Yet the Wake, the meeting for mere festivity and frolic, still continued in every village and small town, and though not preceded by any vigil in the church, was popularly termed the Wake-Day. Tusser, in his catalogue of the "Old
* Brand on Bourne's Antiquities, p. 333.
Mr. Strutt, in a quotation from an old MS. legend of St. John the Baptist, preserved in Dugdale's Warwickshire, tells us "In the beginning of holi churche, it was so that the pepul cam to the chirche with and llys brinnyng, and wold wake and comme with Light toward the chirche in their devocions, aud after they fell to lecherie and songs, daunces, harping, piping, and also to glotony and sinne, &c."-Sports and Pastimes, p. 322.
"It appears," says Mr. Brand, "that in ancient times the parishioners brought rushes at the Feast of Dedication, wherewith to strew the Church, and from that circumstance the Festivity itself has obtained the name of Rushbearing, which occurs for a Country-Wake in a Glossary to the Lancashire dialect " Brand ap. Ellis, vol. i. p. 436.
Guise," has not forgotten this season of merriment; on the contrary, he seems to welcome its return with much cordiality :
"Fil oven ful of flawnes, Ginnie passe not for sleepe,
both Tomkin and Tomlin, and Jankin with Gil." *
Mr. Hilman, in his edition of Tusser, has made the following observations on this passage. Waking in the church," says he, " was left off because of some abuses, and we see here it was converted to wakeing at the oven. The other continued down to our author's days, and in a great many places continues still to be observed with all sorts of rural merriments; such as dancing, wrestling, cudgelplaying, etc." Bourne observes, that the feasting and sporting, on this occasion, usually lasted for two or three days; † and Bishop Hall gives an impressive idea of the revelry and glee which distinguished these rural assemblages, when he exclaims, "What should I speak of our merry Wakes, and May games-in all which put together, you may well say, no Greek can be merrier than they. ‡ Indeed from one end of the kingdom to the other, from north to south, it would appear, that, among the country-villages, during the reigns of Elizabeth and her two immediate successors, Wakes formed one of the principal amusements of the peasantry, and were anticipated with much eagerness and expectation. In confirmation of this we need only remark that Drayton, speaking of Lancashire, declares, that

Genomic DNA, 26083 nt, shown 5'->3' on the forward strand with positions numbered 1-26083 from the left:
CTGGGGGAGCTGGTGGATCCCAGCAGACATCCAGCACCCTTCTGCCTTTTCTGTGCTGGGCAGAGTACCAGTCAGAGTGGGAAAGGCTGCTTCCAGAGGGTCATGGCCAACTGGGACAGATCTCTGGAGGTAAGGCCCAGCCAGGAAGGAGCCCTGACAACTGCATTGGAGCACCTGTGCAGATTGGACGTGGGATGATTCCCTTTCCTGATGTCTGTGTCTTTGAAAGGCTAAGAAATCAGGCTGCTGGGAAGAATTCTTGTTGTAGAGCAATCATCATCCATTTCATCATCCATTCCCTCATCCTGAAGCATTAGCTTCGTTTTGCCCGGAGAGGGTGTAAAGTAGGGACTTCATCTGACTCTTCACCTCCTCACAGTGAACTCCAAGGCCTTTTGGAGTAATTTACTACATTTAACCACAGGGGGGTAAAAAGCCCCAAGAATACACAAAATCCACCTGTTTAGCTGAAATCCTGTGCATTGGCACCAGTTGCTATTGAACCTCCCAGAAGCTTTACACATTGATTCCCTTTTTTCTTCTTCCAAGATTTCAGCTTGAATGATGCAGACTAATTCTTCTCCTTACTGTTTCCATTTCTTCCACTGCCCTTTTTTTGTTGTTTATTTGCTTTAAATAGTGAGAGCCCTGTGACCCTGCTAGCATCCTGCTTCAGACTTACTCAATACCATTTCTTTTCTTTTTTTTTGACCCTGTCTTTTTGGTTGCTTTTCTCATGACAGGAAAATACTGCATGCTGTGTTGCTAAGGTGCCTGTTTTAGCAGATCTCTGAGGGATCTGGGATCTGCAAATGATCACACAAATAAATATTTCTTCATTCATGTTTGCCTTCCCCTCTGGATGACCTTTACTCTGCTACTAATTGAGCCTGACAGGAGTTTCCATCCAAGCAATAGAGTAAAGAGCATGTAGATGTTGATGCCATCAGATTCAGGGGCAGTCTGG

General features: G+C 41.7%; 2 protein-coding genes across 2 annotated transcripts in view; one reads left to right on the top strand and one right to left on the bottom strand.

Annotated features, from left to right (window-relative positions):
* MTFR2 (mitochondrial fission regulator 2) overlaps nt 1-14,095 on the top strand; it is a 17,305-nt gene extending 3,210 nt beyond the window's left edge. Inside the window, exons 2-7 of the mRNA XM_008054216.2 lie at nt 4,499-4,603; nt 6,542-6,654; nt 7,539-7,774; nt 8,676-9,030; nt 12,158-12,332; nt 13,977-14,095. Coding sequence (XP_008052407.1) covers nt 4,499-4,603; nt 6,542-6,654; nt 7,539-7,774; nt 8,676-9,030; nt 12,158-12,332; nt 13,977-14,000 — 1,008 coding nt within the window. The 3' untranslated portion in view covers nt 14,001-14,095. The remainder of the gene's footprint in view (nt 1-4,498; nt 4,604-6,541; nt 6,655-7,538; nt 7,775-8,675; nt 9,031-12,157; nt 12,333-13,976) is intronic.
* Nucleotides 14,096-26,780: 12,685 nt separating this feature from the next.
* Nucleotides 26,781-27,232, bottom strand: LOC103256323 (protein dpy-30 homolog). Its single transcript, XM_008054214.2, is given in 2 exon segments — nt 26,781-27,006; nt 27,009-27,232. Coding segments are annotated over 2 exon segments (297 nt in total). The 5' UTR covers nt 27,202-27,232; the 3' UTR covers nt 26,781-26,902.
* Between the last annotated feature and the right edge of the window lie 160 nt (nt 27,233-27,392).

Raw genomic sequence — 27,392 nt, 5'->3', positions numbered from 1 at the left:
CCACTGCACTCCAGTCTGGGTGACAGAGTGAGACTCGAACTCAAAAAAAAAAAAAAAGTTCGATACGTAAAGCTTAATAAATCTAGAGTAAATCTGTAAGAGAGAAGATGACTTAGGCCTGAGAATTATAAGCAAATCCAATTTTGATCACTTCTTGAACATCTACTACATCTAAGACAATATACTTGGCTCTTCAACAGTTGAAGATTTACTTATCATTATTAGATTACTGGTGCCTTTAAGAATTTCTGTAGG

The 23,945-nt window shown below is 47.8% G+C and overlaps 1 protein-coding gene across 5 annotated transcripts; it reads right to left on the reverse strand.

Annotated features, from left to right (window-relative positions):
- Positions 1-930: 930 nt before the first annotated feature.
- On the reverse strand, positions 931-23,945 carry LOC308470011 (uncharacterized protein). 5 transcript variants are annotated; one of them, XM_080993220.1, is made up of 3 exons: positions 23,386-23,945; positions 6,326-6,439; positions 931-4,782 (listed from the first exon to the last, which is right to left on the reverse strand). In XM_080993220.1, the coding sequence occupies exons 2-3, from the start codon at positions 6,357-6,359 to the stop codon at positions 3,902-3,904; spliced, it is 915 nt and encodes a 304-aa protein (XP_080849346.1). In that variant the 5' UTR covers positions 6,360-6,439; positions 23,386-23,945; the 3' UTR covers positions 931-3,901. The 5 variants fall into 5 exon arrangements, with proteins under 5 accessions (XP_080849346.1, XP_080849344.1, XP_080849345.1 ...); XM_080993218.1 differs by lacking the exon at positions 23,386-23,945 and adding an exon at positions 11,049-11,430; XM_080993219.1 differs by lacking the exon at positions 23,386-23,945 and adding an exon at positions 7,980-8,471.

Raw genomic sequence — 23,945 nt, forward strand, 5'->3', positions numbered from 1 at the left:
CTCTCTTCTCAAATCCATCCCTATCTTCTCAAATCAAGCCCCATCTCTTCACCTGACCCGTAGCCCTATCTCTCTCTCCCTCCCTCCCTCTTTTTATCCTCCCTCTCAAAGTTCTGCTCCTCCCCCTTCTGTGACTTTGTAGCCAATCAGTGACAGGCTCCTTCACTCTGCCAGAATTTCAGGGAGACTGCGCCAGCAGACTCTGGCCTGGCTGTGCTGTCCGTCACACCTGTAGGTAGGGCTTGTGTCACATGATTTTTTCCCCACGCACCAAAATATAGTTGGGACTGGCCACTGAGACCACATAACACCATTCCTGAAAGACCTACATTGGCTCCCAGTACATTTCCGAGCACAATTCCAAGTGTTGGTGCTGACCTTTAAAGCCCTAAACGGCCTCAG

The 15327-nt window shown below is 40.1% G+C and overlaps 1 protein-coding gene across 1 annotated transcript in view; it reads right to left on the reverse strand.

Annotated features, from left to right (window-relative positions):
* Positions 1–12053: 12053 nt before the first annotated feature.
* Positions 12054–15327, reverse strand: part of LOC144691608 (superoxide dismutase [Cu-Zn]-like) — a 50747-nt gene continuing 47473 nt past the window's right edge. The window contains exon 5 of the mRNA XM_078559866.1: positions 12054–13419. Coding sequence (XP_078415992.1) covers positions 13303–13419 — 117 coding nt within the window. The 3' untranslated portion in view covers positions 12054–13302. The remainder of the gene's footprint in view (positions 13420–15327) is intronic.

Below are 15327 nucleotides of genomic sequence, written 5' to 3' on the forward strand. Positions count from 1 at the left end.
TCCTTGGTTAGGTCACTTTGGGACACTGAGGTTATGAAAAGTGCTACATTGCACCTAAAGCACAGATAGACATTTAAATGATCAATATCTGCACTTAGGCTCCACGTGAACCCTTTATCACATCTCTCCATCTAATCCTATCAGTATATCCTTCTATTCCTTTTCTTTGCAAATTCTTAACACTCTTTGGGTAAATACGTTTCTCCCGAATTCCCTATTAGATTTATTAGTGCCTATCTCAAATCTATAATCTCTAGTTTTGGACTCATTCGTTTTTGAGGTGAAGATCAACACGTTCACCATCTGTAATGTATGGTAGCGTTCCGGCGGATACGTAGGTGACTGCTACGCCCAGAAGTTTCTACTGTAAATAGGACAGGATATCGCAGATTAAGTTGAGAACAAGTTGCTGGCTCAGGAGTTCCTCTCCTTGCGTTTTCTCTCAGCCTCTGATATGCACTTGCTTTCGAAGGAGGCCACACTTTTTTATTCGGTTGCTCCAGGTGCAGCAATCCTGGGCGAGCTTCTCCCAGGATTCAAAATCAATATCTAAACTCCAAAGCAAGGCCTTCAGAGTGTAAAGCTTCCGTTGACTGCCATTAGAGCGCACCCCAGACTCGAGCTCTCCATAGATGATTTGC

"every village smokes at wakes with lusty cheer;" §
and that Herrick, in Devonshire, has written a very curious little poem, "The Wake," which, as strikingly descriptive of the various business of this festivity, claims here an introduction: